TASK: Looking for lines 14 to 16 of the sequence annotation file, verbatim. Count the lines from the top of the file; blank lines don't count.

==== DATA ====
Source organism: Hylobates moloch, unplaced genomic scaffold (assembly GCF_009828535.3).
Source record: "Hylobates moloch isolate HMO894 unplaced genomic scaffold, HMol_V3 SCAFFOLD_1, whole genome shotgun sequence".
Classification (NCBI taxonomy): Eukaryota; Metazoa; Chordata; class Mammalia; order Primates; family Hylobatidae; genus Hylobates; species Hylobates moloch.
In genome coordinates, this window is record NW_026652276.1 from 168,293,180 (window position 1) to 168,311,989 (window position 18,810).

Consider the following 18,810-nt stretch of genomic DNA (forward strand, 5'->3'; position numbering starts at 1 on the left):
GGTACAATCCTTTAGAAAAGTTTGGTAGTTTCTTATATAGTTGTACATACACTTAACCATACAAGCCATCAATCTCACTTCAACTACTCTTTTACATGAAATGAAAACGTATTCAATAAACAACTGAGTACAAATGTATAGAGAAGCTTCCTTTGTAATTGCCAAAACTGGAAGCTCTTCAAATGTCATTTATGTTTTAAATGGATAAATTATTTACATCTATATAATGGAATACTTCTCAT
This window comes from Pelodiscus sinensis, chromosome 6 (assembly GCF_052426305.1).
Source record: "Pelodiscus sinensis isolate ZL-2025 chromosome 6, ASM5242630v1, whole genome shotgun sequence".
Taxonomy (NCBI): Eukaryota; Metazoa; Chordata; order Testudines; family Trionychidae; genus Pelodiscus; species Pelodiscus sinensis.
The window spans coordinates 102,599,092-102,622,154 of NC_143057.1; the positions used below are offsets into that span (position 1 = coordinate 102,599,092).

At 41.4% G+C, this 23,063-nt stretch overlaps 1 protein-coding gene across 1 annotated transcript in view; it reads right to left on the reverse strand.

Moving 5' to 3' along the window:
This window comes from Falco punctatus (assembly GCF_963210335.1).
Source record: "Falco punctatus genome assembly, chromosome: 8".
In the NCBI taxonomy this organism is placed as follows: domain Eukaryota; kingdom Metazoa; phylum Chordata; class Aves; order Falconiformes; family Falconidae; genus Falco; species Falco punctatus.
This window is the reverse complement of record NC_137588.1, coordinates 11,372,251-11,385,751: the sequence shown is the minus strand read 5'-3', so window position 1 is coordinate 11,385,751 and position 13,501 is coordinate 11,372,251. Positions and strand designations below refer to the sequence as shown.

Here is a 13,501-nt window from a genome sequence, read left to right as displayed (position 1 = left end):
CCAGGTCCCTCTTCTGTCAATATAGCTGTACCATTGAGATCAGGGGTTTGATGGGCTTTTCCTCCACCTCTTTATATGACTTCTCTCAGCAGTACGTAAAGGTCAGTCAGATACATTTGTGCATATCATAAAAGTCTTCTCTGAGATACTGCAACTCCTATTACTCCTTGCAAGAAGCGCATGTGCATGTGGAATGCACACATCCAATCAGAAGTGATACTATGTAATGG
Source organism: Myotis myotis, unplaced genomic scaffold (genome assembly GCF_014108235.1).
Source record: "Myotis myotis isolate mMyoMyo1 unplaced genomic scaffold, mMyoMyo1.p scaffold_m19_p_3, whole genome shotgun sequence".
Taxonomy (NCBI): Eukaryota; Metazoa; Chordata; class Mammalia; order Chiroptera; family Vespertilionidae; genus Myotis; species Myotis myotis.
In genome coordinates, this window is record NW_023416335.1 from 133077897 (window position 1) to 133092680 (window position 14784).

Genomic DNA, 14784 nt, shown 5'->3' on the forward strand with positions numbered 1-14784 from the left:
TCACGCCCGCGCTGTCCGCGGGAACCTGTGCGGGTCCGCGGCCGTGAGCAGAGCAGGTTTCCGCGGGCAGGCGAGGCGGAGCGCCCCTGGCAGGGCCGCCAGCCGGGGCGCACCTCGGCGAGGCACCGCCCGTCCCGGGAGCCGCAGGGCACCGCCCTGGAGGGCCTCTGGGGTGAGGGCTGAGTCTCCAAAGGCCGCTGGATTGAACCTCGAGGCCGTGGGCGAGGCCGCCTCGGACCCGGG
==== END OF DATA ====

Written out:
Source record: "Falco punctatus genome assembly, chromosome: 8".
In the NCBI taxonomy this organism is placed as follows: domain Eukaryota; kingdom Metazoa; phylum Chordata; class Aves; order Falconiformes; family Falconidae; genus Falco; species Falco punctatus.
This window is the reverse complement of record NC_137588.1, coordinates 11,372,251-11,385,751: the sequence shown is the minus strand read 5'-3', so window position 1 is coordinate 11,385,751 and position 13,501 is coordinate 11,372,251. Positions and strand designations below refer to the sequence as shown.